Sustained Virologic Response in People Who Inject Drugs and/or Who Are on Opioid Agonist Therapy: Is 90% Enough?

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2019-04

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10.1002/hep4.1347

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Naggie, Susanna, and Christian B Ramers (2019). Sustained Virologic Response in People Who Inject Drugs and/or Who Are on Opioid Agonist Therapy: Is 90% Enough?. Hepatology communications, 3(4). pp. 453–455. 10.1002/hep4.1347 Retrieved from https://hdl.handle.net/10161/26707.

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Naggie

Susanna Naggie

Professor of Medicine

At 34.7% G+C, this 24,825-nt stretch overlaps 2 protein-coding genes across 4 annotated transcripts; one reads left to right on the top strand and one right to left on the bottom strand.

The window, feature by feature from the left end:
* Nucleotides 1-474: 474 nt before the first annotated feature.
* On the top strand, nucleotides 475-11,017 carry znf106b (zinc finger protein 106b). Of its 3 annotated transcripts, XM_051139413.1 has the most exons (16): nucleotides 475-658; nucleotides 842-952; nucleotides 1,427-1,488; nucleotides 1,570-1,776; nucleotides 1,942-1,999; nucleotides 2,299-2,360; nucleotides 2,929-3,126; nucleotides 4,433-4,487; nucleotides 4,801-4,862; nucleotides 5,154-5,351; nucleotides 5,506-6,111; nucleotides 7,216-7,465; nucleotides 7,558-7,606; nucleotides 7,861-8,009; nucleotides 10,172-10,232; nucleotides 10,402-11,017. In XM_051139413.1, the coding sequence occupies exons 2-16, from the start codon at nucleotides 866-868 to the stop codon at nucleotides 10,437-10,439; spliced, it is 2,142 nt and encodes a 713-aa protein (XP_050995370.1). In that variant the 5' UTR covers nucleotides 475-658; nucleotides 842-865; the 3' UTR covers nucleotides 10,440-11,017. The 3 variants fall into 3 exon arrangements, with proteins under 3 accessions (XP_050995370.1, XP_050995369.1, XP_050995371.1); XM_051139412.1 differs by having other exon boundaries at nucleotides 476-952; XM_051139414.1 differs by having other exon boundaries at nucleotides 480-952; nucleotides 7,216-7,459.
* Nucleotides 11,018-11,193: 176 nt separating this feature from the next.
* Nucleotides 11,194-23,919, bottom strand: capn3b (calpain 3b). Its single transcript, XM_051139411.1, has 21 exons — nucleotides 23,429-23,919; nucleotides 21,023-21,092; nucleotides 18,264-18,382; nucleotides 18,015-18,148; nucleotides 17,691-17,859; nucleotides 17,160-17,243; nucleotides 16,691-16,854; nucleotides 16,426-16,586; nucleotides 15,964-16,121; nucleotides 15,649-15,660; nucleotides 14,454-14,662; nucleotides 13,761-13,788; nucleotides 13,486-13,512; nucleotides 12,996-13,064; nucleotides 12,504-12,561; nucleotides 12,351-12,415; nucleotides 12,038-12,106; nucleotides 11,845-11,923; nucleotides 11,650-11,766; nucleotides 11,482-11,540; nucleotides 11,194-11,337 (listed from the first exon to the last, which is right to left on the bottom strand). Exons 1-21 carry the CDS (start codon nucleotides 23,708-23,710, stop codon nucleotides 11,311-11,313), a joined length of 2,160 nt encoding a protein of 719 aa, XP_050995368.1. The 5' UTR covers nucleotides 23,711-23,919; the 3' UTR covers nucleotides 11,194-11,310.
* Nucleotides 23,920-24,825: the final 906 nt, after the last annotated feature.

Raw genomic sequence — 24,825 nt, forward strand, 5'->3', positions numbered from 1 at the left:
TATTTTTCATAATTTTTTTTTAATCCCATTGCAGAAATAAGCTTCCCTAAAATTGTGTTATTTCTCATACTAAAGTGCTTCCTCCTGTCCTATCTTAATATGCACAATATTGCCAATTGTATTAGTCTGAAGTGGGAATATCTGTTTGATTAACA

Dr. Susanna Naggie completed her undergraduate degrees in chemical engineering and biochemistry at the University of Maryland, College Park, and her medical education at Johns Hopkins School of Medicine. She conducted her internal medicine and infectious diseases fellowship training at Duke University Medical Center, where she also served as Chief Resident. She joined the faculty in the Duke School of Medicine in 2009. She is a Professor of Medicine and currently holds appointments at the Duke University School of Medicine, at the Duke Clinical Research Institute, and at the Durham Veterans Affairs Medical Center. Dr. Naggie is a clinical investigator with a focus in clinical trials in infectious diseases and translational research in HIV and liver disease. She is a standing member of the DHHS Panel on Antiretroviral Guidelines for Adults and Adolescents and the CDC/NIH/IDSA-HIVMA Opportunistic Infections Guideline. She is the Vice Dean for Clinical and Translational Research and Director for the Duke Clinical and Translational Sciences Institute.


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